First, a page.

The United Arab Emirates intends to block BlackBerry email, IM, and Web services within the country because the government cannot surveil them. The government fears BlackBerries "allow users to act without any legal accountability, causing judicial, social and national-security concerns," according to a quote in The Wall Street Journal. Bloggers say the message amounts to this: since the UAE cannot spy on the information, it is banning it.

The Wall Street Journal's Margaret Coker, Tim Falconer, and Phred Dvoark note that "[t]he ban is the latest twist in a long-running battle between the U.A.E. and RIM," the company producing BlackBerries. "Last year, RIM notified BlackBerry users in the nation that an application Etisalat [the name for Emirates Telecommunications] had told its clients was a technical upgrade was actually spyware." Saudi Arabia appears close to jumping on the ban-BlackBerry wagon as well. Where does RIM--and freedom of information--go from here?

  • Earth to Emirates: Freedom Leads to a Good Economy  "Perhaps as a Crackberry addict," writes Commentary's Max Boot, using the popular nickname for the device, "I'm biased, but I have to say that this is one of the dumber decisions that the UAE could make given that Dubai--its principal city--has built its wealth on its reputation for being freer and more business-friendly than the surrounding Arab states." He argues that "[t]he link between political freedom and economic prosperity is by now well-established," given the need to "generate good ideas and ... attract free thinkers."
  • The Dilemma for RIM  John Paczkowski at All Things Digital notes that the government did give RIM the choice of making its data more surveillance-friendly. "Ironic that RIM’s encryption system, one of the chief reasons for its success in the enterprise world, is working against it in countries whose governments view it as a potential threat to national security."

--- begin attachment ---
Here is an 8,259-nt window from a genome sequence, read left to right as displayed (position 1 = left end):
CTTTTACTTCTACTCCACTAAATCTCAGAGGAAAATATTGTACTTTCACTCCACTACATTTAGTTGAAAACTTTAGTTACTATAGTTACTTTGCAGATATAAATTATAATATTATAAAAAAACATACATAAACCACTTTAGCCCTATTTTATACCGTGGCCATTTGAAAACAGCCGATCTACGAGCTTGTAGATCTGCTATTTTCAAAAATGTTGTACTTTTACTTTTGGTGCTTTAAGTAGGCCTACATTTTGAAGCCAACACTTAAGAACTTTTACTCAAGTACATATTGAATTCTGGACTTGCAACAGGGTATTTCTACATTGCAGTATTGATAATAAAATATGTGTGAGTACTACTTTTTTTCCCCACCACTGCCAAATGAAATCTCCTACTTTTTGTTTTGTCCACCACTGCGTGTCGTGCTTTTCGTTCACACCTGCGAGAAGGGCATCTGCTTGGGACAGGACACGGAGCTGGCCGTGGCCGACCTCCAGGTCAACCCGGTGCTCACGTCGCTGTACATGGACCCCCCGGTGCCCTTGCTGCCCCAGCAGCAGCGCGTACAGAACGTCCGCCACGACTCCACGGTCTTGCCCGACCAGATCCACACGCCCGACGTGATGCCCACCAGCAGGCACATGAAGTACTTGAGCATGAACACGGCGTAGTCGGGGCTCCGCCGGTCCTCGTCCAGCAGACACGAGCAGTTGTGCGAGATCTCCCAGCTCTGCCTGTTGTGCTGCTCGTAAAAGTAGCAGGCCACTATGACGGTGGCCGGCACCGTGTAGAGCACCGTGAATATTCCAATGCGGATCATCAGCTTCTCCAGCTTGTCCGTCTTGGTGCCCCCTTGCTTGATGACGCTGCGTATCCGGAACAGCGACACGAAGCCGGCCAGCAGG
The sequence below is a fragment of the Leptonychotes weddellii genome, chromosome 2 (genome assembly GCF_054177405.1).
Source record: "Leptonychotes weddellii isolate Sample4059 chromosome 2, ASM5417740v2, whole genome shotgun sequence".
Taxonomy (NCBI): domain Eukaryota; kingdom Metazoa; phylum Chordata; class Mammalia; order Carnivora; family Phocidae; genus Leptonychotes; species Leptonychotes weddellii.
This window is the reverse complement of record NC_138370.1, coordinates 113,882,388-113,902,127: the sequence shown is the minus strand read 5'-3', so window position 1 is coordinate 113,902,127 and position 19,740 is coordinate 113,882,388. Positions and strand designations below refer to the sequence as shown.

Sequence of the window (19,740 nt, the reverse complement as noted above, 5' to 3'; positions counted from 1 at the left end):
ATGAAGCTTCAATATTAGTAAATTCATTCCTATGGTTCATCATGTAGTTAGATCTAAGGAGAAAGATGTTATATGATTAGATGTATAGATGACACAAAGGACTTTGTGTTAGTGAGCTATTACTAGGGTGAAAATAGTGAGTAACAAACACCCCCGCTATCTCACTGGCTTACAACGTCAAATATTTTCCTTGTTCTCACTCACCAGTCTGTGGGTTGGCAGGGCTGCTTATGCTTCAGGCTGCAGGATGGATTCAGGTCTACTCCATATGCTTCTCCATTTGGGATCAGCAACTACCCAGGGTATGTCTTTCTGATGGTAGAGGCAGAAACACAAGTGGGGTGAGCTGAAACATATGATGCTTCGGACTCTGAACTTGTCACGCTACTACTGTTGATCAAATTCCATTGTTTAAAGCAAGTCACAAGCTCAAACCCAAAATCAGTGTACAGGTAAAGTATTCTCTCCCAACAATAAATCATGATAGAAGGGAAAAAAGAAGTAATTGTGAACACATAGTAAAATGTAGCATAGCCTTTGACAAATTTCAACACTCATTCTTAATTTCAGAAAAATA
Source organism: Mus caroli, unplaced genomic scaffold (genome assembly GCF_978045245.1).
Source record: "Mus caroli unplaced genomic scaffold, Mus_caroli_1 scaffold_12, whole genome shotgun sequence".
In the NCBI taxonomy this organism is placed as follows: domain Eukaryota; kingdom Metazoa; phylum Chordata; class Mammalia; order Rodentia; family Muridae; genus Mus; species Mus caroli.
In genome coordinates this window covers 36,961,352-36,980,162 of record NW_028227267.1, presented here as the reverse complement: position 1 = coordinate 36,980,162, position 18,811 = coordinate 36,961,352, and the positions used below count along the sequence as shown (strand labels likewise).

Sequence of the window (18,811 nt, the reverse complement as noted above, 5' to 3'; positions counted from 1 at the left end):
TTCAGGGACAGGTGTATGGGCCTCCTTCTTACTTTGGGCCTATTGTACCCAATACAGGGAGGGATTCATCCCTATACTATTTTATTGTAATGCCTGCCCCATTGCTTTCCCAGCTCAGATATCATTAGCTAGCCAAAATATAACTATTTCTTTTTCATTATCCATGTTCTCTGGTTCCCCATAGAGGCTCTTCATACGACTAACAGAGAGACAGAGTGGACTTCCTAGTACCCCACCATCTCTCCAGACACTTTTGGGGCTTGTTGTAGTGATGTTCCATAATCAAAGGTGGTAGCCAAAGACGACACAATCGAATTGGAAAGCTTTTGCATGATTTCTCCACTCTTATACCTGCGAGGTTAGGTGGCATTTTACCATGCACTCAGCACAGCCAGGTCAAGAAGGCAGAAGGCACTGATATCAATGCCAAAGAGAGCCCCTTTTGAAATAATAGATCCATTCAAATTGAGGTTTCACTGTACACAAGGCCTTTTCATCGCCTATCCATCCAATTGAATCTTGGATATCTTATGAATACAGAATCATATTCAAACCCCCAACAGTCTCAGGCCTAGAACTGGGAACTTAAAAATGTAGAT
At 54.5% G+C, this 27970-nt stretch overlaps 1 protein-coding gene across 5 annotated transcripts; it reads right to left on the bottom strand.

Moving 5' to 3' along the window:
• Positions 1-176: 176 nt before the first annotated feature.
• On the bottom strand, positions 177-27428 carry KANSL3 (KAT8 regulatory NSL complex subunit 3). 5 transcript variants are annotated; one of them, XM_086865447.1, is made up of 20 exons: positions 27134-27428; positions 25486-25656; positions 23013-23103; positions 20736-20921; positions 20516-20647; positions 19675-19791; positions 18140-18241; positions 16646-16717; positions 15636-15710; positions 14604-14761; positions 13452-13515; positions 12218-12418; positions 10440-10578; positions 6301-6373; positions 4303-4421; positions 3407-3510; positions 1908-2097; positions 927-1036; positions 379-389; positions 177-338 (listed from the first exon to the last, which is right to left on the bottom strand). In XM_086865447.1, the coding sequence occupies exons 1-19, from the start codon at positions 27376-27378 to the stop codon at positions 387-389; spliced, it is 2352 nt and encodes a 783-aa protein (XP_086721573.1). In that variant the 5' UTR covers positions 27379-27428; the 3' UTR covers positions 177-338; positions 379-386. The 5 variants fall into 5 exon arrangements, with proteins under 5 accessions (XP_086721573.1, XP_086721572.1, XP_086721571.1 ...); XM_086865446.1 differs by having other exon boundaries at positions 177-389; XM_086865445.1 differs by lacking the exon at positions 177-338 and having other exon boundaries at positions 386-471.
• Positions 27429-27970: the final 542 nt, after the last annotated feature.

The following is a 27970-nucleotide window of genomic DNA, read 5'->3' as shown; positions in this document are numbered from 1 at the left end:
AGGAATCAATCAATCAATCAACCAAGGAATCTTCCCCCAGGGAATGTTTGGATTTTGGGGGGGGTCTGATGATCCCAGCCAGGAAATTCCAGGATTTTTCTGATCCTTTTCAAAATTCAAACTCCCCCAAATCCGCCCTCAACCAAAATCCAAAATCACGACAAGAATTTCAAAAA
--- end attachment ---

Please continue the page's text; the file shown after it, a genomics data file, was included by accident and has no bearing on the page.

• Could BlackBerries Become Extinct in the Emirates?  Electronista staff write add that "[a] full block as planned would cripple RIM's sales in the area, as it would not only prevent the use of a BlackBerry in the affected countries but discourage foreigners from doing business in the area, since they themselves couldn't use some BlackBerry services if they have to get in contact. It may feed directly into increased sales of Android and iPhone devices in Saudi Arabia and the UAE." Margaret Coker, Tim Falconer, and Phred Dvoark point out, though, that "[t]he U.A.E. market is relatively small for [RIM]," implying this wouldn't be too great a loss to the company. "On the other hand, "the suspension of data service comes amid unease by at least one other government, India, over the inability to monitor or review electronic communications on the device in criminal, terrorist or national-security investigations."
  • Why Aren't Smartphones a Problem, Too? wonders John Timmer at Ars Technica. The issue is RIM routing all e-mails securely through Canadian servers, but "[a]n SSL connection to an offshore e-mail server would seem to create just as much trouble as RIM's approach," he muses. Yet "there don't seem to be any efforts afoot to clamp down on other smartphone platforms."
  • And Are Certain Freedoms in Decline, More Generally?  Gavin Chait Scholars and Rogues goes big-picture:

From Saudi Arabia and the UAE where governments unable to "control" Blackberry emails and so are banning them outright, to China's promotion of its firewall software t... to South Africa where a new censorship bill is being pushed through parliament.

All of this as power shifts from the developed economies of the "west" towards the emerging markets of the east and south. Europe and the US are weakened, perhaps forever, and--as they fall--the freedoms which they guaranteed are guaranteed no more.